Hotfile Settled with MPAA for $4mAdded: Monday, December 29th, 2014
Category: Recent Headlines Involving File Sharing > Ridiculous Criminal Trials
Tags:ET, p2p, Torrent, Piracy, Peer To Peer, Network, Hackers, Internet, BitTorrent, Google, utorrent, bitcomet, extratorrent, 2013, www.extratorrent.cc
A year ago, the Motion Picture Association of America announced one of its biggest victories on the file-sharing field: the anti-piracy group won its case against file-hosting service Hotfile, and the latter agreed to a $80m settlement. Now it turns out that this figure was only announced to impress and scare the public, and in reality Hotfile agreed to pay only $4m.
Back in December 2013, Hotfile was defeated by the entertainment industry, and the case resulted in a hefty $80m settlement. In the meantime, the public agreement allowed Hotfile to continue its operations if the service introduces a filtering mechanism, and Hotfile shut down after the settlement was announced. Now it became known that the $80 million figure the MPAA was so proud of was not the the real settlement the file-sharing service agreed to pay.
The recent Sony leak contained an email conversation, where it was confirmed that the real settlement payment from Hotfile was 20 times less the one announced in the press.
The Sony’s official was writing in the email that the movie studios and Hotfile have reached agreement on settlement one week before the trial. The file-sharing service has agreed to pay $4m and has entered into a stipulation to have an $80 million judgment entered and the service shut down. Taking into account the time and effort the case has taken, one may guess that the MPAA and studios actually lost money on the lawsuit. At least it is known that the money was paid to the MPAA in full, despite the doubts of the critics whether the cyberlocker would indeed pay up. During the first weeks of December 2013, the MPAA received $4 million in 3 separate payments.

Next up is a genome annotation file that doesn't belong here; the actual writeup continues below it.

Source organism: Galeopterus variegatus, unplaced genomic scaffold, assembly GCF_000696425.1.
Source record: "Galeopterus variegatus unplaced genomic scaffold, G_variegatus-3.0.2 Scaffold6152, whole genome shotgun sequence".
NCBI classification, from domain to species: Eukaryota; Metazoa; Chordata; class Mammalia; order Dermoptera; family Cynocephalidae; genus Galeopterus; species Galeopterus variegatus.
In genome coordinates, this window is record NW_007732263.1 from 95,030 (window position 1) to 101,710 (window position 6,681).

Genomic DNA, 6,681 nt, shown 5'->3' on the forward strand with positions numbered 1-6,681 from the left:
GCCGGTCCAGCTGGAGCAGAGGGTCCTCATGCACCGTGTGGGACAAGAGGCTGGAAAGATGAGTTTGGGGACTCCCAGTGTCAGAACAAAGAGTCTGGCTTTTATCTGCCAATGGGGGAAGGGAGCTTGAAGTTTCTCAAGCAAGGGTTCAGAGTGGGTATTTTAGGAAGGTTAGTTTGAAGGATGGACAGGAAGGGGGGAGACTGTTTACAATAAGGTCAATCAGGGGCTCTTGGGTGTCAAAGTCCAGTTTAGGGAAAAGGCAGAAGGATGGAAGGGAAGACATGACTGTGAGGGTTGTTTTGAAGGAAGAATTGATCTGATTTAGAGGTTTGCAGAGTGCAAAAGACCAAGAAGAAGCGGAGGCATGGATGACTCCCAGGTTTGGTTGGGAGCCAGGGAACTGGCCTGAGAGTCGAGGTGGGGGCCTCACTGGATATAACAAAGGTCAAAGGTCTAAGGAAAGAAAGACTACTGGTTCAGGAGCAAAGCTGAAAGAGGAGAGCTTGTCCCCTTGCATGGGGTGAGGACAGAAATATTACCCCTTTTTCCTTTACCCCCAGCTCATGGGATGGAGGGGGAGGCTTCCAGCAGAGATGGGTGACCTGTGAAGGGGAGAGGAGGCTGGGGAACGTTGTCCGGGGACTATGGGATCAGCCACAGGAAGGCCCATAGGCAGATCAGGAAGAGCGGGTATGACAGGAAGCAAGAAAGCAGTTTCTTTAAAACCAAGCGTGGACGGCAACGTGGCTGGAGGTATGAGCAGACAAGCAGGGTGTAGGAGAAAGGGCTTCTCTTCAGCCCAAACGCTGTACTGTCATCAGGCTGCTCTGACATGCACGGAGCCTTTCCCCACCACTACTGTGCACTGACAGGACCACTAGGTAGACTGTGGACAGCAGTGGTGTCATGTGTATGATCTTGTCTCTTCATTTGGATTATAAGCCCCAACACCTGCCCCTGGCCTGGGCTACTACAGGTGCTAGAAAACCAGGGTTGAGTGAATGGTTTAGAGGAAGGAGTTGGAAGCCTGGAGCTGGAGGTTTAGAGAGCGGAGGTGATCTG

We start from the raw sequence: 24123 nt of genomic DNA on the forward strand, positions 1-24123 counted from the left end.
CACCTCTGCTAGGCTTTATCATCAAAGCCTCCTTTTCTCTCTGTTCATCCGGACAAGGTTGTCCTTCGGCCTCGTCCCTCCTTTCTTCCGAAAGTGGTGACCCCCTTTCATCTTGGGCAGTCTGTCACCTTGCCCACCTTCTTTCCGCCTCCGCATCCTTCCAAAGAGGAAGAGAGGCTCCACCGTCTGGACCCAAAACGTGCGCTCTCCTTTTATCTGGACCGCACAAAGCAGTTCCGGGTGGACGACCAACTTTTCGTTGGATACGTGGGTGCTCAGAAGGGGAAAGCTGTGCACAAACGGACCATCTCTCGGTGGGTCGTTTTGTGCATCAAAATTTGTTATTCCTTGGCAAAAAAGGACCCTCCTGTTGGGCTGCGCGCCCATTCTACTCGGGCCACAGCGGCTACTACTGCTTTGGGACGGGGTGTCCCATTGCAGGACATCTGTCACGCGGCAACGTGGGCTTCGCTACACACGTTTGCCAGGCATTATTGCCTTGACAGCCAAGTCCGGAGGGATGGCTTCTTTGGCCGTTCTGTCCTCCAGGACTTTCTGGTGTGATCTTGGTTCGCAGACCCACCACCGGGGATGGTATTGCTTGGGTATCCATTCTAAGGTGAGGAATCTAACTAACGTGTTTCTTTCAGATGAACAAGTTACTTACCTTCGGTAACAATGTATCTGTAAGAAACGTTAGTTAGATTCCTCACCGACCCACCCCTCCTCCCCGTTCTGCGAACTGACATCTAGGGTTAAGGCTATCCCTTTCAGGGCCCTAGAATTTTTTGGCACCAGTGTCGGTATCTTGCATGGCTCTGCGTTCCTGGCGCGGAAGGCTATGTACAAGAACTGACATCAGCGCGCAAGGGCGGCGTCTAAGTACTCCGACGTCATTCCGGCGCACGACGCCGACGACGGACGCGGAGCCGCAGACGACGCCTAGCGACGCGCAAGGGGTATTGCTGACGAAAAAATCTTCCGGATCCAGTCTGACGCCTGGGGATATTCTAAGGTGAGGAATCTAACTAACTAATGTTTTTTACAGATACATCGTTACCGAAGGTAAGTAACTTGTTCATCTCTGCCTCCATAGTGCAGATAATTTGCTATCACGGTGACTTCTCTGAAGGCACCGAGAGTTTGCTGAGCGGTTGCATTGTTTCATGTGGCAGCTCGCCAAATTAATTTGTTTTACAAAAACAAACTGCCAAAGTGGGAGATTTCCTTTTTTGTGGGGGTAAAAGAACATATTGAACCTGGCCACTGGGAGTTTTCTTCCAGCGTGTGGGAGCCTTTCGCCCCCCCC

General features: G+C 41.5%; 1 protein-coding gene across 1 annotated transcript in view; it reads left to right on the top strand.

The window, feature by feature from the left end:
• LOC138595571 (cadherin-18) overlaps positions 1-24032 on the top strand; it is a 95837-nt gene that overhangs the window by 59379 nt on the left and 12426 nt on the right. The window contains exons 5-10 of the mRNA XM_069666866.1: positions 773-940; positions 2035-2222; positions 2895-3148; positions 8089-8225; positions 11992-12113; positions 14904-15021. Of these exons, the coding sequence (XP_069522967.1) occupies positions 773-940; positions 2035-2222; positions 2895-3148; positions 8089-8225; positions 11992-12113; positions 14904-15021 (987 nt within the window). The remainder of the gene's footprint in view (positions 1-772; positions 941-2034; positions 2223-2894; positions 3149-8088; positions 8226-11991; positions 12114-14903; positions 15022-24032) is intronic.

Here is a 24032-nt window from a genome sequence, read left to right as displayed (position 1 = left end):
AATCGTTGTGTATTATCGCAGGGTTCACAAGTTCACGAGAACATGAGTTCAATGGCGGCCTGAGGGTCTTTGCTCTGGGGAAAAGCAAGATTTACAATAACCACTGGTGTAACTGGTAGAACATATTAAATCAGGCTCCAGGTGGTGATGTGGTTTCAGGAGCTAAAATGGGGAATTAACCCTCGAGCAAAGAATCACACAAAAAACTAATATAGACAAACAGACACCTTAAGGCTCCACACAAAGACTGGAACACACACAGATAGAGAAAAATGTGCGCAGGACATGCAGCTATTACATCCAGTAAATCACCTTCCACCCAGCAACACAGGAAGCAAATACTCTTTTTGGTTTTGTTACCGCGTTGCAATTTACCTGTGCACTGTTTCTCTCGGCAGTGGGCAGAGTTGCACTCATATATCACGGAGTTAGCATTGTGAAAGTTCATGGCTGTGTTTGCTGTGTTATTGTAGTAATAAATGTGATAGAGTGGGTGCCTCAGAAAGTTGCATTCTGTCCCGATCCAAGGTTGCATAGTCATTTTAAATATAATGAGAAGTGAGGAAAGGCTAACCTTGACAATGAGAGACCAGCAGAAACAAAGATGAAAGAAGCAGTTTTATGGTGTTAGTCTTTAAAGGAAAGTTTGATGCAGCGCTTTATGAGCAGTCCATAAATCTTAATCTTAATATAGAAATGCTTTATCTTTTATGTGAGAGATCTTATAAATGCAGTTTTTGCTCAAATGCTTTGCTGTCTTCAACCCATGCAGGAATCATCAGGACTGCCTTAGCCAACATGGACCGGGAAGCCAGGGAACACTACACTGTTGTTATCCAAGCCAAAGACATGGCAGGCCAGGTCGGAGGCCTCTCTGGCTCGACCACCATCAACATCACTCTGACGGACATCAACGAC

Now the industry observers point out that this disparity between the public settlement figure and the amount that was really negotiated puts all the previous cases touted by the MPAA in a different light. One may believe that all those huge settlements, for example, $110 million with isoHunt or TorrentSpy, were also on the paper only, and the real payments were times less. Meanwhile, the MPAA doesn’t seem to care whether the Hotfile case resulted in a net loss: everyone knows that the Hollywood group hopes that the huge numbers it announces in press will serve as a deterrent, preventing other services from operating similar portals.
Thanks to TorrentFreak for providing the source of the article.
December 29th, 2014Posted by:
Monday, December 29th, 2014
|Whether it was 4 mil or 80 mil it was still a certified shakedown and nothing more.|
|The jail time would be worth it to look these creeps in the eyes and tell them to go F themselves with a fully charged cattle prod.|
|posted by (2014-12-30 08:59:33)|
|This proves what we already knew that the M P A A and R I A A|
are liers not to be trusted next . .
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